It turns out, analysis of right-censored survival data in the wildlife sciences is absolutely dominated by the Cox proportional hazard model. This model takes advantage of a tidy mathematical trick to sweep the hazard completely under the rug to focus on comparing the different factors that relatively influence mortality with no regard to the shape – or even magnitude – of the baseline hazard. Unfortunately for us, in all its non-parametric glory, it has nothing to say about seasonal patterns because it truly doesn’t care about it. The Cox model’s progenitor, Sir David Cox himself (whose contributions to survival modelling were apparently significant enough to get knighted), seems to have had rather ambivalent feelings to the “cottage industry” surrounding the Cox proportional hazards model. His understated declaration to “normally [prefer to] tackle problems parametrically” we interpret as a full-throated endorsement of our approach.
Other excellent and well-developed tools in survival analysis do focus on parametric descriptions of hazard functions and how they change in time. A typical application is in disease ecology, where the virulence (or hazard) of a disease might increase rapidly after infection, and then slowly decrease. But for the apparently simple question of identifying an (annual) season of increased mortality, there was nothing to do but go back to the drawing board.
Voldemort’s Little Cousin: Cyclomort
In ‘For Everything There is a Season: Analysing periodic mortality patterns with the cyclomort R package’, our solution was to develop a periodic hazard model and fitting tools. We bundled them up in a (we feel) easy-to-use R package called cyclomort.
It works like this: you provide data (i.e. start times, end times, and the fate of each individual: whether Dead or Fate-Unknown), and a number of seasons to estimate. The function then tells you when the peaks of mortality occurred, how long those mortality ‘seasons’ last, how much of the total mortality each ’season’ accounts for, and what the total average hazard is.
That’s it! Try it! It’s free!
So, what did we learn about the woodland caribou of the Northwest Territories? Well, there are not one, not two, but three mortality seasons! We found two concentrated peaks on April 21 (Easter Mortality Week!) and July 13 (Bastille Day Mortality Week!), and one more extended one centred on November 8 (Halloween Hangover Mortality Month!) That dramatic dip in late May and early June? Most likely the sudden pulse of calves in the woods absorbing the brunt of the predation? (The Bad Mother Hypothesis.) Or, perhaps, cows are even more focused and skilled at remaining cryptic and hidden as they nurse their newborn calves? (That would be the more generous Good Mother Hypothesis.)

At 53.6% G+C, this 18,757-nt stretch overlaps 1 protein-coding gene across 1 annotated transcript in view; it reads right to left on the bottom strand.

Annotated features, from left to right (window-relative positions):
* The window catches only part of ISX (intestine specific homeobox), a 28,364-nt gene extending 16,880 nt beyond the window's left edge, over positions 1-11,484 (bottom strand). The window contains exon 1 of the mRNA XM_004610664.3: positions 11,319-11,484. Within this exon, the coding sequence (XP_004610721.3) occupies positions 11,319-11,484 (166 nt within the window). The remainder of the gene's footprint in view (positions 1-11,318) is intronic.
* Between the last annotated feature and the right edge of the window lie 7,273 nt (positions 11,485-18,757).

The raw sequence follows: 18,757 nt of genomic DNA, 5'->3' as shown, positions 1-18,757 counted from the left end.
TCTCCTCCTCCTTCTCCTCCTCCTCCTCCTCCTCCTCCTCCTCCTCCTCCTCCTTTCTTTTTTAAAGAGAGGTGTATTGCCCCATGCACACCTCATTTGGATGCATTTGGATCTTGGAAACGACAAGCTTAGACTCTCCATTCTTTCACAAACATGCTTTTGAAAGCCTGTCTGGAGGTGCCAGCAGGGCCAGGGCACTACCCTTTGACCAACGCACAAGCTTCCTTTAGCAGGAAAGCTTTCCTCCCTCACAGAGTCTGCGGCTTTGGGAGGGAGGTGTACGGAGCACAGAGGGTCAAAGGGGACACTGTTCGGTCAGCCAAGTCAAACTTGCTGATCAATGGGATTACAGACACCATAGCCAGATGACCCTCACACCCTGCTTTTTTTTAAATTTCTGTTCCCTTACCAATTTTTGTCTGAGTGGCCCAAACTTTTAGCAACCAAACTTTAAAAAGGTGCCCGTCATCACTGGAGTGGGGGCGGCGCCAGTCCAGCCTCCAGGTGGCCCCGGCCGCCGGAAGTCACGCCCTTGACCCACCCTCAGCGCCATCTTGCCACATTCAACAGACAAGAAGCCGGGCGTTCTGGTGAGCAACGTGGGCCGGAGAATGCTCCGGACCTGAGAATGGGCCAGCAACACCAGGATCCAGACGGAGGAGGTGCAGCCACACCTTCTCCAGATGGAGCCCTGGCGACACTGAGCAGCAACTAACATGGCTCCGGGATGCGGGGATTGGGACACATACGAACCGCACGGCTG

Given the severity of winter conditions and difficulty of accessing food, it’s striking that the deep winter months (January – mid-March) have the lowest mortality of the year. Ultimately, that’s a testament to the incredible adaptations caribou have evolved for surviving in the North. Perhaps – also – confounded with relatively lower activity from predators and human hunters.
As is so typical in ecological investigations, there are always multiple, interacting explanations for even the most basic observations – a reminder that that the mysteries of the Why’s and How’s of caribou mortality are still out there for biologists like Kelly to unravel. But – just as the GPS blips tell us Where to look – at least with cyclomort, we now know When.
To find out more read our full Methods in Ecology and Evolution article ‘For everything there is a season: Analyzing periodic mortality patterns with the cyclomort R package‘ (No Subscription Required)